ARLP045 Propagation de K7VVV:
November 7, 1997

Propagation Forecast Bulletin 45 ARLP045
From Tad Cook, K7VVV
Seattle, WA November 7, 1997
To all radio amateurs

ARLP045 Propagation de K7VVV

Solar Cycle 23 showed renewed activity this week, as solar flux values went well over 100. Average solar flux for the week was up about 19 points, and average daily sunspot numbers were up about 36 points. The average solar flux for the previous 90 days went up two points from 87 to 89 over the week, and daily values were above this average on every day, indicating a strong upward trend. Flux values are measured three times per day at an observatory in Penticton, British Columbia. The one reported here is the noon measurement at 2000 UTC, but the highest flux measured for the week was actually 120.6 at 2200 UTC on November 4.

As solar activity was rising, geomagnetic conditions were very quiet, especially on November 2 and 3, when K indices were at one or zero most of the time. This meant that absorption of radio waves in the upper latitudes and over polar paths was minimized, and conditions on higher HF bands improved. These conditions did not last, and as this bulletin is being written on Thursday evening, the K index is six, and a major geomagnetic storm is raging. This is from a major flare that burst from the solar surface at 0558 UTC on Tuesday. Protons from this flare are slow moving, so it takes a couple of days to affect the Earth. There was another major flare on Thursday morning at 1155 UTC, so poor conditions may continue, although at this point it is uncertain if the new flare will hit the Earth directly with protons or not.

In last week's bulletin ARLP044 it was mentioned that active geomagnetic conditions created havoc in the recent CQ Worldwide DX Contest. Actually that was mostly true from a west coast contester's perspective, since contest stations in that region use a polar path to reach Europe. The east coast was not affected nearly as much, since that path to Europe is further to the east. It is mainly high latitude paths which are bothered during periods of geomagnetic activity.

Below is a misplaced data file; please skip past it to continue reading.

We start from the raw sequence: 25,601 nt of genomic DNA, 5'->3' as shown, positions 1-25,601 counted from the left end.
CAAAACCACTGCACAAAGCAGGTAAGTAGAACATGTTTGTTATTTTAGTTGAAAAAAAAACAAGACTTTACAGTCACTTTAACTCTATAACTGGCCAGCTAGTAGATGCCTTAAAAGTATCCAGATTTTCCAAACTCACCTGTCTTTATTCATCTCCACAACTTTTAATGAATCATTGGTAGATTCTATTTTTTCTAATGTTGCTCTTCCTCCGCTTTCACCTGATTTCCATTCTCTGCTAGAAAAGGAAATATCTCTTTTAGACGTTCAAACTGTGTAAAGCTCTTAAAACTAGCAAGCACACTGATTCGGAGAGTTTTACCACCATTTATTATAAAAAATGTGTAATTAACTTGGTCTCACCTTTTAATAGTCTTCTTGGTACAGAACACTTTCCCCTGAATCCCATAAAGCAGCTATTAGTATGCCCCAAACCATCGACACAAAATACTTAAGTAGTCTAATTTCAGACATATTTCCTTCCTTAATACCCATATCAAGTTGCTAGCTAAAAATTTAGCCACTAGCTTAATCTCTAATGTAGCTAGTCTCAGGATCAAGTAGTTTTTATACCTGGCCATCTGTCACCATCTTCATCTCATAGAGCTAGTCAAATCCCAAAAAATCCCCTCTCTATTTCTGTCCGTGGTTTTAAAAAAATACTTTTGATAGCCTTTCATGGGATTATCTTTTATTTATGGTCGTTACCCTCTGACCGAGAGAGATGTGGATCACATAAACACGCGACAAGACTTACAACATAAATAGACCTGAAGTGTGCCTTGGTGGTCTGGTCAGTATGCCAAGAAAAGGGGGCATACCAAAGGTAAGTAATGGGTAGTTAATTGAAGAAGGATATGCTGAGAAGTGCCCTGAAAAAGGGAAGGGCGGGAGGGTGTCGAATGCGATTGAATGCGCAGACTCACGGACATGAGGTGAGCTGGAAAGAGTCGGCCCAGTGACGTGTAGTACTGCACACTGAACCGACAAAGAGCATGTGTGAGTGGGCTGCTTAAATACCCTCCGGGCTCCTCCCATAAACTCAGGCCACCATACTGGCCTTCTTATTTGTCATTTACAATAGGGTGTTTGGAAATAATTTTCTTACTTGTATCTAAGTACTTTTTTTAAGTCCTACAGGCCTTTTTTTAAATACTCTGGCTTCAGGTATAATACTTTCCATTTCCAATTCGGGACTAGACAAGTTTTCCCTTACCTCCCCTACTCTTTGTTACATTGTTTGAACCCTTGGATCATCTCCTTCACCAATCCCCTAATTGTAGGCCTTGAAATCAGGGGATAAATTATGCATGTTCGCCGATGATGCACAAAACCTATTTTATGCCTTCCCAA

For the short term, expect poor conditions until effects from these solar flares pass. If we are not affected by the latter flare, conditions may be back to normal by the middle of next week. Solar flux is expected to drop below 100 by November 11, below 90 two days later, and to the mid-eighties after the middle of the month. It should rise above 90 again around November 23, and above right after Thanksgiving. Periods of unsettled to active geomagnetic conditions are forecast around November 20-23, a recurrence of the conditions during the recent DX contest.

For updates on the storm, check WWV at 18 minutes after the hour, or call 303-497-3235. Conditions should be back toward normal when the K index is three or less, although the ionosphere may take some time to recover. Some good sites on the web to check for alerts and information are Cary Oler's Solar Terrestrial Dispatch page at or NOAA's Space Environment Center at

Sunspot Numbers for October 30 through November 5 were 51, 55, 62, 74, 66, 68 and 51 with a mean of 61. 10.7 cm flux was 88.2, 90.5, 93, 97.8, 109.8, 117.9 and 113.8, with a mean of 101.6, and estimated planetary A indices were 10, 4, 8, 3, 3, 9, and 9, with a mean of 6.6.